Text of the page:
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Stigma, violence, and pregnancy: exploring treatment of women with opioid use disorder

Mallepalli, Abhignya (2019) Stigma, violence, and pregnancy: exploring treatment of women with opioid use disorder. Undergraduate Thesis, University of Pittsburgh. (Unpublished)

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Abstract

This paper analyzes interviews conducted with women seeking prenatal and postpartum care in a clinic focused on providing such care to women with opioid use disorder (OUD) in order to discuss factors that undermine their success in drug treatment. Among these factors are intimate partner violence, partners who also use opioids, and socioeconomic conditions. This paper shows that social attitudes toward pregnant women with OUD also contribute to their not seeking and/or sustaining treatment for OUD. It notes that while pregnancy is a moment of opportunity for women with OUD to seek treatment as part of prenatal care, features of healthcare and legal institutions in the United States prevent many women from taking advantage of this opportunity to treat their OUD and promote their health. This paper opens with an examination of Margaret Sanger’s family planning movement, a movement that ostensibly sought to improve the reproductive and overall health of women by developing, and demanding legal access to, contraception. Sanger’s movement was motivated by the goal of not only improving women’s health, but also improving society through family planning, and placed the responsibility for such social improvement in large measure on women as mothers. Through her descriptions of unfit mothers and the familial and social ills resulting from their improper motherhood, Sanger articulates values of proper motherhood—both personal attributes and social conditions that would enable women to have children who contribute to society in the upper-middle class image of Sanger’s own life and social contribution. This paper shows that values of proper motherhood, coupled with the stigma of illicit drug use, inform current attitudes toward pregnant women and mothers with OUD, that these attitudes are internalized by women themselves, and that their seeking and sustaining drug treatment are negatively affected by these values and stigma.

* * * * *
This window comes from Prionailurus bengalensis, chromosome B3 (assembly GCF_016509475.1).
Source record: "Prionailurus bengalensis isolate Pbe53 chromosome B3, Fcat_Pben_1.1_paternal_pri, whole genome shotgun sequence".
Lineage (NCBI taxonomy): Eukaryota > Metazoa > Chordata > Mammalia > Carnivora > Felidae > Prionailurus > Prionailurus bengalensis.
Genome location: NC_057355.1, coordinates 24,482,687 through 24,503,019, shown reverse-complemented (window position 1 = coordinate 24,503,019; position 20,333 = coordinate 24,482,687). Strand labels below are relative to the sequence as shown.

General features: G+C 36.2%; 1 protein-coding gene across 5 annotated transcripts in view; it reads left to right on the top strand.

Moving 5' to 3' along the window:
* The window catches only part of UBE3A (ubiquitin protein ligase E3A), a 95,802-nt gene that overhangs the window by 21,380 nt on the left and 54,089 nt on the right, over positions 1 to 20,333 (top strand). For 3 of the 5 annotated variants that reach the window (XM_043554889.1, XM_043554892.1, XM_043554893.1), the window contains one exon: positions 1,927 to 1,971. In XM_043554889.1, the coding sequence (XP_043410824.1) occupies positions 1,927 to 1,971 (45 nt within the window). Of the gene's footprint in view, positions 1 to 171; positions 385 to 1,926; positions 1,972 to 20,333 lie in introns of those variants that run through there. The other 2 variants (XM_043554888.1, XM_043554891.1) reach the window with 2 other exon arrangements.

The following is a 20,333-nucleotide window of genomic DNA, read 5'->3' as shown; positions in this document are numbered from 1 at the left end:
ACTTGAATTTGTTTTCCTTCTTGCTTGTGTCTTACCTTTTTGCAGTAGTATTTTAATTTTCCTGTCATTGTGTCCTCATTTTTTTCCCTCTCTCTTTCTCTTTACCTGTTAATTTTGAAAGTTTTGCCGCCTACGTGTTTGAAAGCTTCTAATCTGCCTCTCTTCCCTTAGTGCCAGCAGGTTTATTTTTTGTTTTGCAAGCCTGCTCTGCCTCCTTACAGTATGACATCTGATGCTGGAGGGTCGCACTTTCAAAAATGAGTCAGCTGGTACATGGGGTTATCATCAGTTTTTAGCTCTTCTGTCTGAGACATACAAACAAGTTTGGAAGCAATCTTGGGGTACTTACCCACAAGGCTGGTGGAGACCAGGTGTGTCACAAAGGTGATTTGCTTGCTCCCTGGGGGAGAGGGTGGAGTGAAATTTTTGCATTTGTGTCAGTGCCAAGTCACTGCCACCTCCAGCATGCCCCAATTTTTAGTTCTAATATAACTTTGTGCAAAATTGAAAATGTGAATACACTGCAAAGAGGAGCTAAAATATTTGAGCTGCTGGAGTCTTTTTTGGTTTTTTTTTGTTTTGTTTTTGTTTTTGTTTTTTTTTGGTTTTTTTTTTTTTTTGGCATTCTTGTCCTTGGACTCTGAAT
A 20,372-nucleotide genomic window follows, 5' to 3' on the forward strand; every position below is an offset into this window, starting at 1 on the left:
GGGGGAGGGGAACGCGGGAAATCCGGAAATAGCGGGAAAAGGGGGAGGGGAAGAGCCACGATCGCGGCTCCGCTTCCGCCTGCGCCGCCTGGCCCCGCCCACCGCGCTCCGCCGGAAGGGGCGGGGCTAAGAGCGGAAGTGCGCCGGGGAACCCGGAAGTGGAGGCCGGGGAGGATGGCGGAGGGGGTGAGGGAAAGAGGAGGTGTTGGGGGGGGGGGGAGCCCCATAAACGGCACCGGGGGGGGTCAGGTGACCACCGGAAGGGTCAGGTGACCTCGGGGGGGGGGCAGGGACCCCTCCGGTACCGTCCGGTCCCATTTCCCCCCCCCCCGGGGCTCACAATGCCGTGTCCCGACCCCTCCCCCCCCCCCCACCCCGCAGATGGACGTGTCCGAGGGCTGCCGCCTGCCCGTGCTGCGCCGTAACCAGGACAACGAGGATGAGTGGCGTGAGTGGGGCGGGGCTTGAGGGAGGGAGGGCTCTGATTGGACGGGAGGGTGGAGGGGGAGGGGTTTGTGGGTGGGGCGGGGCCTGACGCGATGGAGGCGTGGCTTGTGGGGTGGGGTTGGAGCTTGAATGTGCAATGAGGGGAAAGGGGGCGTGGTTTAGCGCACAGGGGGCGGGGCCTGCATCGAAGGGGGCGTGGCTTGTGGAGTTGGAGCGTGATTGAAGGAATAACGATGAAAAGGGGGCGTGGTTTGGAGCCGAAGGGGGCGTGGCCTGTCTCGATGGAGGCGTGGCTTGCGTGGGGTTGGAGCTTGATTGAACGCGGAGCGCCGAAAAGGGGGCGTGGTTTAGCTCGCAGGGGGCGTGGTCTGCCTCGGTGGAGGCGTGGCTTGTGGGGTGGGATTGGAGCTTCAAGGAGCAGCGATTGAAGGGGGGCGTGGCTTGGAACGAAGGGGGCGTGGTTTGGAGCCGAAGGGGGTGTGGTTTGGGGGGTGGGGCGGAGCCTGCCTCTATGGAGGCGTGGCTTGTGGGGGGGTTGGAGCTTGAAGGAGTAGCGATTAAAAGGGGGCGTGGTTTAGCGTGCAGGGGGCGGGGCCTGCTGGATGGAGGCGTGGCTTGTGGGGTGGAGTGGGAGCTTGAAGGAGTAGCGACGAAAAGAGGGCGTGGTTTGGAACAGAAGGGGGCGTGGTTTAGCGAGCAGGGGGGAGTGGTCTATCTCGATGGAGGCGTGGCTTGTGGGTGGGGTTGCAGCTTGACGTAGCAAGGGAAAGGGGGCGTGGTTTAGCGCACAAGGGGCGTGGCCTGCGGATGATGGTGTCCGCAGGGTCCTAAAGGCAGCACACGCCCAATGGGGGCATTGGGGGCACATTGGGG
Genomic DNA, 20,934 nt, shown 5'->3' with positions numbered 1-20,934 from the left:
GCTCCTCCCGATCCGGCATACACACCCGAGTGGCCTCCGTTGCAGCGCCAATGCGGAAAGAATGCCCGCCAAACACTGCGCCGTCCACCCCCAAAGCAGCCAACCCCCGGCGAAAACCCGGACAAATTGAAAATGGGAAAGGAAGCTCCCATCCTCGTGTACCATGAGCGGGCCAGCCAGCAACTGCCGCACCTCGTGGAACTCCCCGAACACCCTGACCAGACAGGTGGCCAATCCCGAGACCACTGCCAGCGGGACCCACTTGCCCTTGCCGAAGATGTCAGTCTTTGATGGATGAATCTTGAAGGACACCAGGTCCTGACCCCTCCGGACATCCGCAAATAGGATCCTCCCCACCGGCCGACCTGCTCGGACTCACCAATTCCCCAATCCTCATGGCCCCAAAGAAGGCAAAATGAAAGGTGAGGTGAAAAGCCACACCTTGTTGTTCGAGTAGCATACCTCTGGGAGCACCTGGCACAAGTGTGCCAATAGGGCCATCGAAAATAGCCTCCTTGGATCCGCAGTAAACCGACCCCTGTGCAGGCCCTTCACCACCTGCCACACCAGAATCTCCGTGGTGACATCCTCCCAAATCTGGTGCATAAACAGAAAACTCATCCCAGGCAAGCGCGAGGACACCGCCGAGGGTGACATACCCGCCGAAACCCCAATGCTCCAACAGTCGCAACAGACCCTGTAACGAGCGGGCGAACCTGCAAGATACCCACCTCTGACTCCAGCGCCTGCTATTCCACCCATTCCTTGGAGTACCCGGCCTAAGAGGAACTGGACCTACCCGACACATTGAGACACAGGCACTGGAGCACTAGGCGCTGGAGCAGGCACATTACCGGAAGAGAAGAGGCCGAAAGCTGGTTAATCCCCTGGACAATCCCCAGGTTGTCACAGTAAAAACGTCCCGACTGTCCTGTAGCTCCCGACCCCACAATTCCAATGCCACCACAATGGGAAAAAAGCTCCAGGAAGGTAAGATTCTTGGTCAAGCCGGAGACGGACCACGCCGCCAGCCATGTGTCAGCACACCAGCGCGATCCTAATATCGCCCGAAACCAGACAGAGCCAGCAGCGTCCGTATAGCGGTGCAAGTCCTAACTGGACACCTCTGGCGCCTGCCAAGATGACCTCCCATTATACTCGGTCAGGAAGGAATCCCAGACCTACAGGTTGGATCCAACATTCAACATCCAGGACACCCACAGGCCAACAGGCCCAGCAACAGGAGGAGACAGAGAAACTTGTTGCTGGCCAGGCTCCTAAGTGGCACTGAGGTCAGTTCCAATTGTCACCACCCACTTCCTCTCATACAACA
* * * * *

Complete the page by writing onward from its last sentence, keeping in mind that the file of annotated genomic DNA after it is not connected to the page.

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Details

Item Type: University of Pittsburgh ETD
Status: Unpublished
Creators/Authors:
CreatorsEmailPitt UsernameORCID
Mallepalli, Abhignyaamallepalli@gmail.comarm168
ETD Committee:
TitleMemberEmail AddressPitt UsernameORCID
Committee ChairParker, Lisalisap@pitt.edu
Committee MemberAziz, Jeffreyjeffaziz@pitt.edu
Committee MemberMeyer, Michaelmmeyer@pitt.edu
Committee MemberSatkoske, ValerieVSatkoske@wheelinghospital.org
Date: 30 April 2019
Date Type: Publication
Defense Date: 5 April 2019
Approval Date: 30 April 2019
Submission Date: 19 April 2019
Access Restriction: 2 year -- Restrict access to University of Pittsburgh for a period of 2 years.
Number of Pages: 53
Institution: University of Pittsburgh
Schools and Programs: University Honors College
Dietrich School of Arts and Sciences > Gender, Sexuality, and Women's Studies
Degree: BPhil - Bachelor of Philosophy
Thesis Type: Undergraduate Thesis
Refereed: Yes
Uncontrolled Keywords: opioid use disorder, pregnancy, women, intimate partner violence, stigma, treatment, qualitative, interview, drugs, treatment, motherhood
Date Deposited: 30 Apr 2019 19:19
Last Modified: 30 Apr 2019 19:19
URI: http://d-scholarship.pitt.edu/id/eprint/36526

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